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CONTINUING PROFESSIONAL DEVELOPMENT
KNOWLEDGE IN PRACTICE
The challenge of applying what
you learn to pharmacy practice!
Knowledge in practice is designed to
be difficult and aims to make you apply
information from articles in this month’s
Australian Pharmacist and other suggested
reading to the questions below, just as you
would for a client/patient. This section is not
meant to be easy. There are no simple clear-
cut answers to the questions. The standard
references listed below may be of use when
answering the questions.
1. Sansom LN, ed. Australian pharmaceutical
formulary and handbook, 23rd edn. Canberra:
Pharmaceutical Society of Australia; 2015.
2. Rossi S, ed. Australian medicines handbook.
Adelaide: Australian Medicines Handbook; 2015.
3. NPS MedicineWise. At: www.nps.org.au
4. Merck Manual of Diagnosis and Therapy.At: www.
5. Product information – available from various
sources, e.g. MIMS, APP Guide or online on
6. Royal College of Pathologists of Australasia. RCPA
Manual. At: www.rcpamanual.edu.au
7. Therapeutic Guidelines Series. eTG complete.
Melbourne: Therapeutic Guidelines Limited.
Knowledge in practice
TO ANSWER KNOWLEDGE IN
Answers for Knowledge in practice can only be
submitted online through the PSA members-only
area of the PSA website at: www.psa.org.au
PSA members will receive instant feedback on
the correct answers with an explanation of why
the answer is correct. If you do not have member
access details for the PSA website, you can request
them via a link from the login page.
Question 1. Alcohol dependence
Additional reference: Crowley P. Long-term drug treatment of patients with alcohol dependence. Aust Prescr
2015;38:41–3. At: http://tinyurl.com/apv34081
Which of the following clinical scenarios contains the MOST appropriate
a) You are carrying out a medication review for Mrs Smith (58 years old, 55 kg) who has a
history of chronic obstructive pulmonary disease (COPD), osteoporosis, hypertension,
depression, and chronic pain. She has become dependent on alcohol, which she started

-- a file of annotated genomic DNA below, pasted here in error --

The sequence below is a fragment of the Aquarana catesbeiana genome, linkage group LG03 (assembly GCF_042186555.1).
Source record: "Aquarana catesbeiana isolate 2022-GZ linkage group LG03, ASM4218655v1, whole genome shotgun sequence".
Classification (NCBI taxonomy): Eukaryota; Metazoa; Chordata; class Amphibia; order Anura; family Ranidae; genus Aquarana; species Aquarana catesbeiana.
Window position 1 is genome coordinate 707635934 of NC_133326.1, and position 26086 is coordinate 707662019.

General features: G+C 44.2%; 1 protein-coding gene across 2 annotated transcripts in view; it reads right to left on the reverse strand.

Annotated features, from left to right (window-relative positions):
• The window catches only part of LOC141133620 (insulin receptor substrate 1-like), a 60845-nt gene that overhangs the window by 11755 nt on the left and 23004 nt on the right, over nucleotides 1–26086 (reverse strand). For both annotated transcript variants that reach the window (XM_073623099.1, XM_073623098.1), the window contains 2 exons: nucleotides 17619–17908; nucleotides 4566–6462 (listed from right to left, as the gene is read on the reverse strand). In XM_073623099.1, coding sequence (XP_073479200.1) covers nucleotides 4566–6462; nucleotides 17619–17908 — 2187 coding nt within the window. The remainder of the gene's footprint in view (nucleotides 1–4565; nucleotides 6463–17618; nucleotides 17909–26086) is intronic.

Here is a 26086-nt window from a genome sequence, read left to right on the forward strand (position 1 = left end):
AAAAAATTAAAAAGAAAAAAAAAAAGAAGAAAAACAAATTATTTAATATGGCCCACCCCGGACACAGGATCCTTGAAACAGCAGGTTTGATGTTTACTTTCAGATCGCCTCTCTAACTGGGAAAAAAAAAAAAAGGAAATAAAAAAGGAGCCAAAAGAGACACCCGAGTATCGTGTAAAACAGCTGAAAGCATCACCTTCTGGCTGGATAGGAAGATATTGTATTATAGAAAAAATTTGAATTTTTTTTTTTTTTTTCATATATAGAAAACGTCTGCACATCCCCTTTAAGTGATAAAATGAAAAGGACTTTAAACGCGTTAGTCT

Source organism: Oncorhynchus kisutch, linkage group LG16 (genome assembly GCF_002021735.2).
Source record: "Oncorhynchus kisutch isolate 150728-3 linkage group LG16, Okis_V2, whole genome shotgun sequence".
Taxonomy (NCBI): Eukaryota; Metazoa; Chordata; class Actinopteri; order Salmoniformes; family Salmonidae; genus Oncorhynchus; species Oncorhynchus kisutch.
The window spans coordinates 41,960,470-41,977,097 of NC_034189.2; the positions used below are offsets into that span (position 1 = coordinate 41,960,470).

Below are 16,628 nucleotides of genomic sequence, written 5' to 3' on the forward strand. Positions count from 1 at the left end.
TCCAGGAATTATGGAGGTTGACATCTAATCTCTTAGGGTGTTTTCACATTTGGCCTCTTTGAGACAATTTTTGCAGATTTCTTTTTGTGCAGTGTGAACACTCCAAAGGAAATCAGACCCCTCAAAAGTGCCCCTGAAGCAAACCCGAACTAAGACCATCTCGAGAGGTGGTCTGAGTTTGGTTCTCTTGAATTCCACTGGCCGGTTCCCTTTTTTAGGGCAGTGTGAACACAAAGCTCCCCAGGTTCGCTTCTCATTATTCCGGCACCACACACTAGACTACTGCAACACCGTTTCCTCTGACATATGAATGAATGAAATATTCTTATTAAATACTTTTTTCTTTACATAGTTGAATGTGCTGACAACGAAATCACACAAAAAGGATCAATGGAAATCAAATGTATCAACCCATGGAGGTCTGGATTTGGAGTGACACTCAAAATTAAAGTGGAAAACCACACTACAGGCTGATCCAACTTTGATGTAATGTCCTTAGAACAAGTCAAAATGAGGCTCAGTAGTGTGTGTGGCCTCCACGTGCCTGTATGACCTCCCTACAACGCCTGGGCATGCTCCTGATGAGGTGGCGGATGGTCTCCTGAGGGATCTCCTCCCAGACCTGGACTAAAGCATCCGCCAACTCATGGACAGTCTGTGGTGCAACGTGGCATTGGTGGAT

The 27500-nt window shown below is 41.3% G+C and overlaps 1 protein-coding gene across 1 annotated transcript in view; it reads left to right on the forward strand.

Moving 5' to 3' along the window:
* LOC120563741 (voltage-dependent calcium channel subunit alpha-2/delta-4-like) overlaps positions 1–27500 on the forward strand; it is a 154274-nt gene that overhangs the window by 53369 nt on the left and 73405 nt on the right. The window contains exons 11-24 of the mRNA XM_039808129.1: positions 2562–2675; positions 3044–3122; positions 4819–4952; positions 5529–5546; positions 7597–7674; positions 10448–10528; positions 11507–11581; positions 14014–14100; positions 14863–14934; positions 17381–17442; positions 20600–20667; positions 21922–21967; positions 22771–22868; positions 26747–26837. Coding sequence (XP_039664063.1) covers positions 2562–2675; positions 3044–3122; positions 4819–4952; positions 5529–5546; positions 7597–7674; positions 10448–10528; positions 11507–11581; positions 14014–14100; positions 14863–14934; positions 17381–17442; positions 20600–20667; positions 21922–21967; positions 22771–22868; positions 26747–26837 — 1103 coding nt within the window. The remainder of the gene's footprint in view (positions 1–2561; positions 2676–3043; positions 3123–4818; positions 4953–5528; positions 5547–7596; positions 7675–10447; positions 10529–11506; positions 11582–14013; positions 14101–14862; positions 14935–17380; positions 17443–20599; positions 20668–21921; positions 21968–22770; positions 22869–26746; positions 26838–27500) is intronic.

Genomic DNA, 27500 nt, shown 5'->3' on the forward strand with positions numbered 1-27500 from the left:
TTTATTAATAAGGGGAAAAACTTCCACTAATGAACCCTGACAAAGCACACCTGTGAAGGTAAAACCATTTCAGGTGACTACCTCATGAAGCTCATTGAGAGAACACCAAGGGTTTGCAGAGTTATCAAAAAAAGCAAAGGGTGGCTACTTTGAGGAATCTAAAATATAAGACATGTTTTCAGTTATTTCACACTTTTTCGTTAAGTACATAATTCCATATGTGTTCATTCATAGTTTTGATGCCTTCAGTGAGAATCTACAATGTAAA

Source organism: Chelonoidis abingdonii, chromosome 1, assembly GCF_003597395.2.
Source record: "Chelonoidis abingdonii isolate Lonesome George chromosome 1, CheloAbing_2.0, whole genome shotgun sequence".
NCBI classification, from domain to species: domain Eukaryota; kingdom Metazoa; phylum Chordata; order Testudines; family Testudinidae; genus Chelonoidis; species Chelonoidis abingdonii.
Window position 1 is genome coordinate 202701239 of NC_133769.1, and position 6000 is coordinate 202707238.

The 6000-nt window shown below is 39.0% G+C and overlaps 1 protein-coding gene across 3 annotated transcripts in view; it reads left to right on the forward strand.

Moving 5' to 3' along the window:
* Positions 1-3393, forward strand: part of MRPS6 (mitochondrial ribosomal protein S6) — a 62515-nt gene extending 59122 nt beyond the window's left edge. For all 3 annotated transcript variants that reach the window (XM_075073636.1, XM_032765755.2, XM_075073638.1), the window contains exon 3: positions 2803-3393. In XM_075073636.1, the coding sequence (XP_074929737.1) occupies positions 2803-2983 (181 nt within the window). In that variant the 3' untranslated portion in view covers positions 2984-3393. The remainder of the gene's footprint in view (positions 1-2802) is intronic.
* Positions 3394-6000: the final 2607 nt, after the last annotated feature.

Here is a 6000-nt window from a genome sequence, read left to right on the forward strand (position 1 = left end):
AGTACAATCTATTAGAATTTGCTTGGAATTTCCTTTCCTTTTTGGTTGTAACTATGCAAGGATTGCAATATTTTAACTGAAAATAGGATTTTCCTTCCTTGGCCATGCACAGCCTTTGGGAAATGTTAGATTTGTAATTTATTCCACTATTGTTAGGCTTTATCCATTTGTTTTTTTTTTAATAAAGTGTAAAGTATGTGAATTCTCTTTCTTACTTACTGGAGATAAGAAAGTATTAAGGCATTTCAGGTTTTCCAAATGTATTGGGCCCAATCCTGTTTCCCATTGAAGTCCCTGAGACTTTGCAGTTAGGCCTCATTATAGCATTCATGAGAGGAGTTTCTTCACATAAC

drinking to help with her depression and chronic pain, and has just been prescribed
acamprosate 333 mg three times a day. Her current medications are: tiotropium 18 mcg
daily, alendronate 70 mg once weekly, OsteVit-D & Calcium (colecalciferol 12.5 mcg, calcium
carbonate 1.5 g) 1 daily, ramipril 5 mg daily, sertraline 50 mg daily, oxycodone 10 mg twice
daily, and Movicol 1 sachet daily.
In your report, you recommend that Mrs Smith’s dose of acamprosate be increased to two
tablets (i.e . 666 mg) three times a day, and her Movicol dose be increased to twice daily.
b) Mr Jones (64 years old, 75 kg) has a history of hypothyroidism, Conn’s syndrome (primary
hyperaldosteronism), osteoarthritis and trigeminal neuralgia. He has asked his general
practitioner (GP) to prescribe therapy for his alcohol dependence. The GP requests your
advice. Mr Jones’s current medications are thyroxine 100 mcg daily, amiloride 5 mg twice
daily, oxycodone 20 mg twice daily, and carbamazepine controlled-release (CR) 400 mg
You recommend that Mr Jones be prescribed naltrexone 25 mg daily, increasing to 50 mg
daily after 3 days.
c) Mrs Jackson (60 years old, 48 kg), a regular customer, presents with a new prescription for
acamprosate. She has a history of hyperlipidaemia, myocardial infarction (two years ago)
and long-term alcoholism. Her current medications are ramipril 5 mg daily, aspirin 100 mg
daily, atenolol 50 mg daily, and simvastatin 40 mg daily.
You contact Mrs Jackson’s GP and suggest that Mrs Jackson also be given IM or IV thiamine
300 mg daily for 3–5 days, followed by oral thiamine 300 mg daily.
d) Mr Bennett (40 years old, 80 kg) has a history of hypertension, type 2 diabetes, major
depression and chronic alcohol dependence. He has been referred for a medication review
after presenting to his GP with sedation. His current medications are ramipril 5 mg daily,
metformin 1,000 mg daily, dapagliflozin 10 mg daily, sertraline 100 mg daily and baclofen
10 mg three times a day.
In your report to the GP, you recommend that Mr Bennett cease baclofen immediately, as it
is the most likely cause of his sedation.
Through successful completion of this activity, the
learner will demonstrate their ability to:
• Use readily available information sources to
access and select relevant and up-to-date
clinical and practice-based information
• Promote and contribute to the optimal use of
• Address primary healthcare needs of patients.
Competency standards (2010) addressed: 4.2,
6.1, 7.1, 7.2 .
Accreditation number: CAP150808F
31 AUGUST, 7–8PM AEST
UPCOMING NATIONAL WEBINARS
31 August – New respiratory medicines
1 September – Mental health
6 October – Cardiovascular disease
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